Everywhere you look these days people seem to be wondering about a stock market correction or — even worse — an all-out crash.
With the market trading near all-time highs, it’s not surprising that there are a lot of scared people out there. This is where our emotions — fear in this case — can get the best of us. So, let’s keep a few important points in mind.
Yes, I know the market has nearly tripled since the March 2009 bottom, and I know that it has been a long time since we’ve had a real correction. So, I can understand where the fear comes from, but predicting a broad market pullback is nearly impossible — trying to time the exact peaks and dips may not be your best bet here.
The “doom and gloom” crowd has been calling for this a long time. They haven’t been right yet, and the longer they’re wrong, the more they’re going to double-down their efforts, which can scare more investors. Sooner or later they’re going to say “told you so,” but I think we’ve still got a ways to go before then.
Still, if you are nervous about where the market is headed in the near term, what can you do?
First, it’s fine to be a little cautious. Just don’t let yourself be scared out of the market. I recently asked my panel of experts on my Fox Business show, Making Money with Charles Payne, what they would do if they thought the near-term future of the market was uncertain or unstable, and we all said pretty much the same thing: You can sell some stocks and raise a little cash.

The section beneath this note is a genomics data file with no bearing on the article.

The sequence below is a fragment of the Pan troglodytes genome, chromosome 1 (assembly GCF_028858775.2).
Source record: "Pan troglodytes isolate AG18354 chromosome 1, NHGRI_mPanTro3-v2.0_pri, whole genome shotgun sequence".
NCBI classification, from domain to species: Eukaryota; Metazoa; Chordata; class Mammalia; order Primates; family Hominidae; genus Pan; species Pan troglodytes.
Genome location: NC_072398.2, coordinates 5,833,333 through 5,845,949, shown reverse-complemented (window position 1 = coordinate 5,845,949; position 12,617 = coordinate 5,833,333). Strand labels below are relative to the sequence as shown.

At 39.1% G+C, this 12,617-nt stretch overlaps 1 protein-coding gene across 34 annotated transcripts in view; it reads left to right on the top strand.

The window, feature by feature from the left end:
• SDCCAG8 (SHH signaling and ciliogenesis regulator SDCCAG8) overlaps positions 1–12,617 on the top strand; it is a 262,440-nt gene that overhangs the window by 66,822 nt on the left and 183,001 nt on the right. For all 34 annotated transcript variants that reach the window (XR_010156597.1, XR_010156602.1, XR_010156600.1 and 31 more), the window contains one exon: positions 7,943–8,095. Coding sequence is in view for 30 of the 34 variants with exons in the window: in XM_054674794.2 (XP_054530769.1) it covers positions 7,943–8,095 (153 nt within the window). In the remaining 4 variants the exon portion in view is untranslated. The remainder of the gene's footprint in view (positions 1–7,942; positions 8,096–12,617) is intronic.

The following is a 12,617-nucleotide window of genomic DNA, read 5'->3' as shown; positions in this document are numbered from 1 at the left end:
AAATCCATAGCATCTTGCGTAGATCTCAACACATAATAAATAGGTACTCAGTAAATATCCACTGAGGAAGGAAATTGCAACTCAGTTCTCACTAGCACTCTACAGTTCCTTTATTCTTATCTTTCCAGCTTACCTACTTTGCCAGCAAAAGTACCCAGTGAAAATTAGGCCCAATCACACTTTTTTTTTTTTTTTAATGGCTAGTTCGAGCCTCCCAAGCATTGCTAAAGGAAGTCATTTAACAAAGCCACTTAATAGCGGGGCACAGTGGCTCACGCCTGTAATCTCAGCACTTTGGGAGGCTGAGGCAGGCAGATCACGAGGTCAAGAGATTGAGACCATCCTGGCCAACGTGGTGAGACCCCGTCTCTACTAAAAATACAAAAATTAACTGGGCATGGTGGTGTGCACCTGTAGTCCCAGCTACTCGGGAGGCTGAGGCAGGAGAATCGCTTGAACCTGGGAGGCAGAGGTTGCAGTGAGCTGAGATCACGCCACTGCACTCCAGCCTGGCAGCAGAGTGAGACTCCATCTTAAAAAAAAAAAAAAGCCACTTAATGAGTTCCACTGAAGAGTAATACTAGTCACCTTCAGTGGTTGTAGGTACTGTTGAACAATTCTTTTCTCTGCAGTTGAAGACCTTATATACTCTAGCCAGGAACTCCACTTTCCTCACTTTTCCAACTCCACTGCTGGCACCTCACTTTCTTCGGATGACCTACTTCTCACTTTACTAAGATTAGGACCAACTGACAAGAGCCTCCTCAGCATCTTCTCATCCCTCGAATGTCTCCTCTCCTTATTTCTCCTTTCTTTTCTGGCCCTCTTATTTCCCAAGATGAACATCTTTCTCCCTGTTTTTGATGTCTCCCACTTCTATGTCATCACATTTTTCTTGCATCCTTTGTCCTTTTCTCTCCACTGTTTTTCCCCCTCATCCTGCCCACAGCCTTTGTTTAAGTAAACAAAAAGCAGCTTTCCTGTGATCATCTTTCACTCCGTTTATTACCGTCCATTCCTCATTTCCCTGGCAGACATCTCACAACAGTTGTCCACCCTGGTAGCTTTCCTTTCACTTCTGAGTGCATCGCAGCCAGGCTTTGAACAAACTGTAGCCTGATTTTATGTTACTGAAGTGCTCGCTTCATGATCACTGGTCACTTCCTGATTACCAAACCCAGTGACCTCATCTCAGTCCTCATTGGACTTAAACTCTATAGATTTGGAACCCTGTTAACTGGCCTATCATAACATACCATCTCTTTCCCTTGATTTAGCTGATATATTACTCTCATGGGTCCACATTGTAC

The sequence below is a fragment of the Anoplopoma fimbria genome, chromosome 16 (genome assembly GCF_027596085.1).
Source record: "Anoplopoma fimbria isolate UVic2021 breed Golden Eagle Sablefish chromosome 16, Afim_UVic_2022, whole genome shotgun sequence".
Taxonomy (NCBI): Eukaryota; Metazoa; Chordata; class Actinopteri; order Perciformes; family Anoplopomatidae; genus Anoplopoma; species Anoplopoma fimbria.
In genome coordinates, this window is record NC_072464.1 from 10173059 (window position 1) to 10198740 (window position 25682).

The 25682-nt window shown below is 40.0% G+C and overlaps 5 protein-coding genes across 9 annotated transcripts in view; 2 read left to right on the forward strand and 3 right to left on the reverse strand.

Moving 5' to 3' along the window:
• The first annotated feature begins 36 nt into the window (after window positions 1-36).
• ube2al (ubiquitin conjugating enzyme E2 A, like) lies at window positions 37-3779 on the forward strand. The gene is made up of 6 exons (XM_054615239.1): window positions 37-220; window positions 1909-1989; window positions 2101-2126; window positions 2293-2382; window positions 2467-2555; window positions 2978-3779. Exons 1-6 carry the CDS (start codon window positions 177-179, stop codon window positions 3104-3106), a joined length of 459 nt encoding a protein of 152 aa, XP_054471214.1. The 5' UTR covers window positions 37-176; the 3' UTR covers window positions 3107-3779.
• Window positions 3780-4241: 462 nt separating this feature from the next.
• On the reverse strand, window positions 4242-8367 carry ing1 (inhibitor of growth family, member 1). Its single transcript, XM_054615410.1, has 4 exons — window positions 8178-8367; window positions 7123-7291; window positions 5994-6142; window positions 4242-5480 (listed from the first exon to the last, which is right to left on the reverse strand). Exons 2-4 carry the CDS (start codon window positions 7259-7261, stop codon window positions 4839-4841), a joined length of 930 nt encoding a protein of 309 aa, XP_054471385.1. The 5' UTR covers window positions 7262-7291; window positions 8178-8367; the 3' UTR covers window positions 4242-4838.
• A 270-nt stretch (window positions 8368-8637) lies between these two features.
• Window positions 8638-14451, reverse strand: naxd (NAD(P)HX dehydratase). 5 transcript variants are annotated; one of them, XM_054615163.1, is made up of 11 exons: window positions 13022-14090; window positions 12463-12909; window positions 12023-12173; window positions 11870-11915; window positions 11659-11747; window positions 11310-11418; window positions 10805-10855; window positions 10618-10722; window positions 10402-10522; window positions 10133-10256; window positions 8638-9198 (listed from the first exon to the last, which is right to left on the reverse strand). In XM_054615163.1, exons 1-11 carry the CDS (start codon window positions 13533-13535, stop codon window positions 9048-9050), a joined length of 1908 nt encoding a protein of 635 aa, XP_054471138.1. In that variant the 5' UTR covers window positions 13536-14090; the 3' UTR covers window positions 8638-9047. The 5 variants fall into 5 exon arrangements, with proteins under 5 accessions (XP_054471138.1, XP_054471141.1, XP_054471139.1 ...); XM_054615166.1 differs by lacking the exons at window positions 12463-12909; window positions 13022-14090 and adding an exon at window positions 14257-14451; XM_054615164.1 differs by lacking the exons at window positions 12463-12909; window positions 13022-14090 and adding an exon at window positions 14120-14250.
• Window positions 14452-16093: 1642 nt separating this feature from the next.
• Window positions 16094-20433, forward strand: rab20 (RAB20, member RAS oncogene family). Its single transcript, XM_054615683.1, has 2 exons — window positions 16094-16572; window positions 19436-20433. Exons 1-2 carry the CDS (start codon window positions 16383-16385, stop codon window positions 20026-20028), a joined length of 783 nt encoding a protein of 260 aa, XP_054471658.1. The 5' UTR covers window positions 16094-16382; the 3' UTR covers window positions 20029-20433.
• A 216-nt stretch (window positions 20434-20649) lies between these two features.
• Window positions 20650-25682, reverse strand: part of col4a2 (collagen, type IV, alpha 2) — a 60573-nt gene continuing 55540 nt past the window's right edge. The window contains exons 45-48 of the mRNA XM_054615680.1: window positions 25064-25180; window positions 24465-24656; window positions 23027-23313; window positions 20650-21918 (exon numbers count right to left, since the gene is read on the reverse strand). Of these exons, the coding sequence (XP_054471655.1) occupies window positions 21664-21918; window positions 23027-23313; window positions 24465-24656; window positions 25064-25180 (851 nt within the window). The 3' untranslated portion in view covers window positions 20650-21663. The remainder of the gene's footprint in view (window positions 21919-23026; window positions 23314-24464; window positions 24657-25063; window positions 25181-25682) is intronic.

In fact, it’s very important to keep a certain percentage of your overall portfolio in cash anyway. It may not be gaining in value, especially with interest rates near zero percent, but it’s not losing value. In times of economic uncertainty, extra cash might help you sleep a little better.
I’d recommend starting with your losing positions, as those stocks that start selling off the quickest at the beginning of a market downturn are unlikely to come back anytime soon — if at all. Then you can look at your winners. You can let them run more and then look to sell higher, simply trim your positions a bit right now, or hang on to those with the best long-term potential.
Another great way to “cushion” your portfolio is to stay away from the high-flying names. Be more conservative, and think about the companies that provide necessary products and services that will do well in any kind of market environment. It’s not always about owning the next big thing.
When you’re talking about a market meltdown, nothing is going to be a great or safe investment — except cash. There’s always going to be a certain amount of risk in the stock market. What’s important is understanding that risk, making sure you are comfortable with i, and controlling your emotions.
Stick with the companies you know and like, and also remember that some of the best buying opportunities come in down markets. That cash you have on hand will come in … handy.
As of this writing, Charles Payne did not hold a position in any of the aforementioned securities.
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